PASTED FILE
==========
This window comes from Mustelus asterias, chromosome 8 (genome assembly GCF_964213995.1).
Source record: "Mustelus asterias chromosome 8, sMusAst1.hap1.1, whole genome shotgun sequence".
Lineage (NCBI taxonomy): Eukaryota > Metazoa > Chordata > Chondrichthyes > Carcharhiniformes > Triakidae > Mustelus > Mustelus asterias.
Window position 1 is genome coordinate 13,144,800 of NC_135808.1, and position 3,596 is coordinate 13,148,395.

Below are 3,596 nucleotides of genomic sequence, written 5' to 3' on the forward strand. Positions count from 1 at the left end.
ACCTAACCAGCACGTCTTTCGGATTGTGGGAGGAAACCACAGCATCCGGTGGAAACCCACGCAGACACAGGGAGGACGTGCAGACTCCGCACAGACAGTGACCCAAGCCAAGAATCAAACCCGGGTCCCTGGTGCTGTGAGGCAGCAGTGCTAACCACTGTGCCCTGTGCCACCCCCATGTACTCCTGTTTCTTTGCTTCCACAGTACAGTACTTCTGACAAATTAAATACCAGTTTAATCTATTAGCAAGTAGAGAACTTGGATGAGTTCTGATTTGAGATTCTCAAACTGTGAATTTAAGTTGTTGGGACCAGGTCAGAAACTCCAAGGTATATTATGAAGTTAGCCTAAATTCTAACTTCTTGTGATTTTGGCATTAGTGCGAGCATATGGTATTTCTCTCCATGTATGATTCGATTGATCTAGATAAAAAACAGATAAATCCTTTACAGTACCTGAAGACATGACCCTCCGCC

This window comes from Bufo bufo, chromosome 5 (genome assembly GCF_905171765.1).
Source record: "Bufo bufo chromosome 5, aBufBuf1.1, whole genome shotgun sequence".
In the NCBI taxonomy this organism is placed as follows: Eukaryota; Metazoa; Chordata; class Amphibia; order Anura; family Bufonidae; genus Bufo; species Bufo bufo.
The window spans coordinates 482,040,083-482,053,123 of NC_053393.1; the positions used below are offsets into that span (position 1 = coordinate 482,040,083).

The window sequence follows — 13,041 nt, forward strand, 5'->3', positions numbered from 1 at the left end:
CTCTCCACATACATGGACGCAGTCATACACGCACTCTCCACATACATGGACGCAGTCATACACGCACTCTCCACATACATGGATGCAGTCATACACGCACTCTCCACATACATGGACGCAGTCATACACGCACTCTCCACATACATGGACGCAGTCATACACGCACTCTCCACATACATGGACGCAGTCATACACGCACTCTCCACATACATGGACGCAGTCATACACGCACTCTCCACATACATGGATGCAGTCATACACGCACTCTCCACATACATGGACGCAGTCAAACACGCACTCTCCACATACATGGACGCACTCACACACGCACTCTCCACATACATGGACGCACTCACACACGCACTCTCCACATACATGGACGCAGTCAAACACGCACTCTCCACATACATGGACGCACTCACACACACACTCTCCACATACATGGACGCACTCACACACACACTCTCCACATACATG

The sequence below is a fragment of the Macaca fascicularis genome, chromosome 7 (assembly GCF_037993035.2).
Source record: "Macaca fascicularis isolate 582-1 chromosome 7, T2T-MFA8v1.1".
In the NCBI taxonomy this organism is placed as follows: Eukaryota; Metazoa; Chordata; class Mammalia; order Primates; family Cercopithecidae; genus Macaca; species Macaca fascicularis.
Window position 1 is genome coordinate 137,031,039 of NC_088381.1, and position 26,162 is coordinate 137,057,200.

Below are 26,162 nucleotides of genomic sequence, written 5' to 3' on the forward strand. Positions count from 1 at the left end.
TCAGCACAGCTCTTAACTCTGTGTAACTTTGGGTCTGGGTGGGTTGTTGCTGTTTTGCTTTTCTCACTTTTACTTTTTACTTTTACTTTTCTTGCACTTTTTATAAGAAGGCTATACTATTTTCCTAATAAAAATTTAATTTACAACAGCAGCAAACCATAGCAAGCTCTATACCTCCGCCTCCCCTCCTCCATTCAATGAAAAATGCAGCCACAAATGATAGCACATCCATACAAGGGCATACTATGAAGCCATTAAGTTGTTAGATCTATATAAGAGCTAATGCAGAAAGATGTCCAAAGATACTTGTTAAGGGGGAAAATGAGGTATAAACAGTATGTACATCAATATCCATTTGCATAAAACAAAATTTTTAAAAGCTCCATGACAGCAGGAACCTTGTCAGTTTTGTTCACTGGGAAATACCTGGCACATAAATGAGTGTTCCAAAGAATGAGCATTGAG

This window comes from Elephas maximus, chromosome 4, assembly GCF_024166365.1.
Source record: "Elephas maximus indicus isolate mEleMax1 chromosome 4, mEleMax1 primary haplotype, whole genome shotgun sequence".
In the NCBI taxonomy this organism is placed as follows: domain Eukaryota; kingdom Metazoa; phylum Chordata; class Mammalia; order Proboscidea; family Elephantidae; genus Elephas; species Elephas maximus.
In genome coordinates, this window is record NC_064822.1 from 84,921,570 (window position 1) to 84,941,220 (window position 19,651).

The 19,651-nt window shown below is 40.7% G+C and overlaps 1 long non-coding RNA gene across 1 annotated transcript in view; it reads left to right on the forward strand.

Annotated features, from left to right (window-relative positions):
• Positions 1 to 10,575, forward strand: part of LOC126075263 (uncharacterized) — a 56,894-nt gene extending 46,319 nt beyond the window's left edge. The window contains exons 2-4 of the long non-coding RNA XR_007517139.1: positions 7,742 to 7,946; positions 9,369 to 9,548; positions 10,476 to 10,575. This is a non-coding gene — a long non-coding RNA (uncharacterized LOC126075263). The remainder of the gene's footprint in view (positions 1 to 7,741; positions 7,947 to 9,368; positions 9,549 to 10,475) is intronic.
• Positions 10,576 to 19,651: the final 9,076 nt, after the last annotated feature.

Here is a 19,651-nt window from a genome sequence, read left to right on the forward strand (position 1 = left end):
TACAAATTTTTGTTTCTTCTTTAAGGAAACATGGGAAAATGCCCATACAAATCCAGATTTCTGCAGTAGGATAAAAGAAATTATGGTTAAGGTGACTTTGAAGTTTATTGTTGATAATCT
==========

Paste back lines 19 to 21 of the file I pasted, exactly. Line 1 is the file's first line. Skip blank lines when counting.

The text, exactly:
This window comes from Elephas maximus, chromosome 4, assembly GCF_024166365.1.
Source record: "Elephas maximus indicus isolate mEleMax1 chromosome 4, mEleMax1 primary haplotype, whole genome shotgun sequence".
In the NCBI taxonomy this organism is placed as follows: domain Eukaryota; kingdom Metazoa; phylum Chordata; class Mammalia; order Proboscidea; family Elephantidae; genus Elephas; species Elephas maximus.